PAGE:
Corey Peters has delivered a bronze medal for New Zealand on the first day of competition at the PyeongChang 2018 Paralympic Winter Games. The sit skier finished the Men’s Downhill Sitting competition in a time of 1:26.01, 1.9s behind gold medallist, Andrew Kurka of the USA and 1.64s behind silver medallist, Taika Morii of Japan. The tough course saw 6 DNFs amongst 26 competitors.
Peters said: “It is such an amazing feeling. After dislocating my shoulder six weeks ago and to now be back on the podium at a Paralympic Games is a dream come true. I’m pleased I did not keep everyone waiting like Sochi where I medalled on the last day of competition. It’s great to get a medal on day one.”
He continued: “It was fantastic to have my Dad here, he will be super proud. To all those family, friends and supporters watching me live back in New Zealand you have helped me more than I ever could have hoped. I would not be here without all the support and coaching. This is my way of repaying them. Now I can just focus on skiing well and build momentum into tomorrow and the Super-G event. I’ll be giving it 110% again.”
The New Zealand flag bearer from last night’s Opening Ceremony delivered a stupendous run sixth out of the gates, which saw him initially sitting in silver, before dropping into the bronze position a few runs on. Thus, began a nervous wait for Peters, as he sat in the winner’s box as another 18 competitors took to the slopes, aiming to knock him out of his third place spot. Tension ratcheted up to its highest when the Polish competitor, Igor Sikorski, set faster sector times through the top of the run, but a heavy slide put him out of contention and Peters only had another two competitors to wait out.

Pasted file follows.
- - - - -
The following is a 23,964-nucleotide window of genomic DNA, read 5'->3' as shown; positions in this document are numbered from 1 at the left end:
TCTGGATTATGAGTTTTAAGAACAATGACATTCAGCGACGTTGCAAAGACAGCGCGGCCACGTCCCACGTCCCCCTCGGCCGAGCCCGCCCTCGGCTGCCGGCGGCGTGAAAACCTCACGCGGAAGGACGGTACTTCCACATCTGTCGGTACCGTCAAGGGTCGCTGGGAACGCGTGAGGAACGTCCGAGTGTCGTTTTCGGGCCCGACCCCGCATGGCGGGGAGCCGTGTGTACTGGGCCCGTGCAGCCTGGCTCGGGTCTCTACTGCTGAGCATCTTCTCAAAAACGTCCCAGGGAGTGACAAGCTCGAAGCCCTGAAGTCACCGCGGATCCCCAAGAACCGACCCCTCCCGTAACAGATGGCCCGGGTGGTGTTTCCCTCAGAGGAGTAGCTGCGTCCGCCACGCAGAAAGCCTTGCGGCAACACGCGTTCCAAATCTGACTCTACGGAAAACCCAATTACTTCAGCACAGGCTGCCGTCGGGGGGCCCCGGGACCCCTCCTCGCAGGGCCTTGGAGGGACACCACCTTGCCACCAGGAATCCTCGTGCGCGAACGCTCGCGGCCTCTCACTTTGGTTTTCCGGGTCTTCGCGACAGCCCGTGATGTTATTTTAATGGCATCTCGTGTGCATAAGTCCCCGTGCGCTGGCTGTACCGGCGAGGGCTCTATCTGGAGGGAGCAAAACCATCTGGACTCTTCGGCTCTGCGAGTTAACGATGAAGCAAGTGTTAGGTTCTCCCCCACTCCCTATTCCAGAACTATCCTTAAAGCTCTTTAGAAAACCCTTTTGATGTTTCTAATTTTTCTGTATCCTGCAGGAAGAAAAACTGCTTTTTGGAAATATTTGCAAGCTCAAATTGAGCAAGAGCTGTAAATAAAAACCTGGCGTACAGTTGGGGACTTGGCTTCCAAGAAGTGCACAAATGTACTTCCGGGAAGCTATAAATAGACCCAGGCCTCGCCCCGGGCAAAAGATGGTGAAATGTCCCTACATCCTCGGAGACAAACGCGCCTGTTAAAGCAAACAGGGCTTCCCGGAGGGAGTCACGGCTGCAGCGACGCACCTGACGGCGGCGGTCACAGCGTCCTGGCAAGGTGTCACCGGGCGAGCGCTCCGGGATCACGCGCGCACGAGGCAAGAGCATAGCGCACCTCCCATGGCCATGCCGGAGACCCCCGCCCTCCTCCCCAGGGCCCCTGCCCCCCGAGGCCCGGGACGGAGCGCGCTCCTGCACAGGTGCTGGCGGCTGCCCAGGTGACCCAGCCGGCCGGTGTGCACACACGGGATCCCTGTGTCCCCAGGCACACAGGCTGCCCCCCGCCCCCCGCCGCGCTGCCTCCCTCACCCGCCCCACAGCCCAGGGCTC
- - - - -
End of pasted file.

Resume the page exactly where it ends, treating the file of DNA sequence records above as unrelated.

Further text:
Peters bronze medal is the latest in his medal cabinet, after a silver medal in Sochi 2014 in his favoured Men’s Giant Slalom, which Peters has yet to contest at these Games.
The result came hard on the heels of a fantastic 5th place from veteran Para alpine skier Adam Hall, who beat out a very strong field of 29 competitors in the Men’s Downhill Standing. Initially sitting in the bronze medal position, Hall slipped out of his original 3rd place podium position into 5th place overall, which he held for the rest of the competition. The incredibly tough course claimed a number of casualties, with 5 DNFs. Hall finished in a time of 1.27:52, 2.07 seconds behind eventual winner, Theo Gmur of Switzerland. Hall entered the event ranked 7th in the world.
Hall said: “It went really well today and I’m happy with my run. We were lucky to be able to get the Downhill underway today. It has been really warm so the conditions where pretty slushy, everyone has done a great job to maintain a world class track. For us the way we approached today was just like any another race. However the great thing about the Paralympic Winter Games every four years is we get to show case to the rest of the world what we do day in and day out, and what we are capable of.”
When Hall was asked how he felt to be competing at his fourth Paralympic Winter Games he said: “It is an amazing honour and privilege to be out there for my fourth Games and to put on the black jacket and silver fern. It’s incredible to be here representing all New Zealanders.”
WHAT’S ON TOMORROW
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